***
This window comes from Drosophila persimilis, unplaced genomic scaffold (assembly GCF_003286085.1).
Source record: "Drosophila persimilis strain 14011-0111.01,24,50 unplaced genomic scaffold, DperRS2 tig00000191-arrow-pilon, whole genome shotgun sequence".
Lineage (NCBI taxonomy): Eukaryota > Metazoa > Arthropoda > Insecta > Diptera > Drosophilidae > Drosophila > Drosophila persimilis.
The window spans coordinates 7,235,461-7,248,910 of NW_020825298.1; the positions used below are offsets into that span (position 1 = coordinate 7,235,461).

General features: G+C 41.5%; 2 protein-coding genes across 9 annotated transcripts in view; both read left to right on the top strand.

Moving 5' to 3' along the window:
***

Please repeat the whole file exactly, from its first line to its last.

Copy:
This window comes from Drosophila persimilis, unplaced genomic scaffold (assembly GCF_003286085.1).
Source record: "Drosophila persimilis strain 14011-0111.01,24,50 unplaced genomic scaffold, DperRS2 tig00000191-arrow-pilon, whole genome shotgun sequence".
Lineage (NCBI taxonomy): Eukaryota > Metazoa > Arthropoda > Insecta > Diptera > Drosophilidae > Drosophila > Drosophila persimilis.
The window spans coordinates 7,235,461-7,248,910 of NW_020825298.1; the positions used below are offsets into that span (position 1 = coordinate 7,235,461).

General features: G+C 41.5%; 2 protein-coding genes across 9 annotated transcripts in view; both read left to right on the top strand.

Moving 5' to 3' along the window: